What happened to my AWS Amplify Customizations? A new way to override resources
We’ve been using the AWS Amplify toolkit to quickly build out a serverless infrastructure for one of our web apps. The services we use are IAM, Cognito, API Gateway, Lambda, and DynamoDB. We’ve found that the Amplify CLI and platform is a nice way to get us up and running. We then update the resulting CloudFormation templates as necessary for our specific needs. You can see our series of videos about our experience here.
However, starting with the Amplify CLI version 7, AWS changed the way to override Amplify-generated resource configurations in the form of CFT files. We found this out the hard way when we tried to update the generated CFT files directly. After upgrading the CLI and then calling amplify push, our changes were overridden with default values – NOT GOOD! Specifically, we wanted to add a custom attribute to our Cognito pool.
After a few frustrating hours of troubleshooting and support from AWS, we realized that the Amplify CLI tooling changed how to override Amplify-generated content. AWS announced the changes here, but unfortunately, we didn’t see the announcement or accompanying blog post.
Amplify now generates an “overrides.ts” Typescript file for you to provide your own customizations using Cloud Development Kit (CDK) constructs.
In our case, we wanted to create a Cognito custom attribute. Instead of changing the CFT directly (under the new “build” folder in Amplify), we generate an “override.ts” file using the command: “amplify override auth”. We then added our custom attribute using the CDK:
Important Note: The amplify folder structure gets changed starting with CLI version 7. To avoid deployment issues, be sure to keep your CLI version consistent between your local environment and the build settings in the AWS console. Here’s the Amplify Build Setting window in the console (note that we’re using “latest” version):
If you’re upgrading your CLI, especially to version 7, make sure to test deployments in a non-production environment, first.
What are some other uses for this updated override technique? The Amplify blog post and documentation mention examples like Cognito overrides for password policies and IAM roles for auth/unauth users. They also mention S3 overrides for bucket configurations like versioning.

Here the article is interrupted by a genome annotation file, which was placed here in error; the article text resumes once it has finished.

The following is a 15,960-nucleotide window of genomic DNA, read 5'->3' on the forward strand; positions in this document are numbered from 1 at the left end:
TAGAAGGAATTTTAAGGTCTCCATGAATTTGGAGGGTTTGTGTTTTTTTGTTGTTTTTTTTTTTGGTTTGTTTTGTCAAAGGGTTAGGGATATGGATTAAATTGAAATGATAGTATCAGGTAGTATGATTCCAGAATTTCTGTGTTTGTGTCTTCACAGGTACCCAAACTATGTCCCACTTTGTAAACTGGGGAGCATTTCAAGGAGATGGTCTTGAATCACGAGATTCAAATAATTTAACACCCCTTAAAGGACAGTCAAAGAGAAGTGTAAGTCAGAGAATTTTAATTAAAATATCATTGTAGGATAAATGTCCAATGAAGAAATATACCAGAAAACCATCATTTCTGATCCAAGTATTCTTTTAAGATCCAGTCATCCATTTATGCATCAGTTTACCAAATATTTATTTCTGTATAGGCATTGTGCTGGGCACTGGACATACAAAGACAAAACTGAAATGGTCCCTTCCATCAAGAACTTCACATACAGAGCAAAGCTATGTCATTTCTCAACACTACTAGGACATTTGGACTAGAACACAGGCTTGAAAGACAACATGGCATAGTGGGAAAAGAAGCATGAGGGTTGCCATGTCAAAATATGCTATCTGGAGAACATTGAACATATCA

For DynamoDB, we’ve found that Amplify defaults to a provisioned capacity model. There are benefits to this, but this model charges an hourly rate for consumption whether you use it or not. This is not always ideal when you’re building a greenfield app or a proof-of-concept. We used the amplify override tools to set our billing mode to On-demand or “Pay per request”. Again, this may not be ideal for your use case, but here’s the override.ts file we used:
At first, I found this new override process frustrating since it discourages direct updates to the generated CFT files. But I suppose this is a better way to abstract out your own customizations and track them separately. It’s also a good introduction to the AWS CDK, a powerful way to program your environment beyond declarative yaml files like CFT.
Further reading and references:
Here is our final video in the 3-part series Building and Securing Serverless Apps using AWS Amplify. In case you missed Part 1 you can find it here along with Part 2 here. Please let us know if you would like to learn more about this series!
The video below is Part 2 of our 3-part series: Building and Securing Serverless Apps using AWS Amplify. In case you missed Part 1 – take a look at it here. Be sure to stay tuned for Part 3!
AWS Amplify is a set of tools that promises to make full-stack, cloud-native development quicker and easier. We’ve used it to build and deploy different products without getting bogged down by heavy infrastructure configuration. On one hand, Amplify gives you a rapid head start with services like Lambda functions, APIs, CI/CD pipelines, and CloudFormation/IaC templates. On the other hand, you don’t always know what it’s generating and how it’s securing your resources.
If you’re curious about rapid development tools that can get you started on the road to serverless but want to understand what’s being created, check out our series of videos.
We’ll take a front-end web app and incrementally build out authentication, API/function, and storage layers. Along the way, we’ll point out any gotchas or lessons learned from our experience.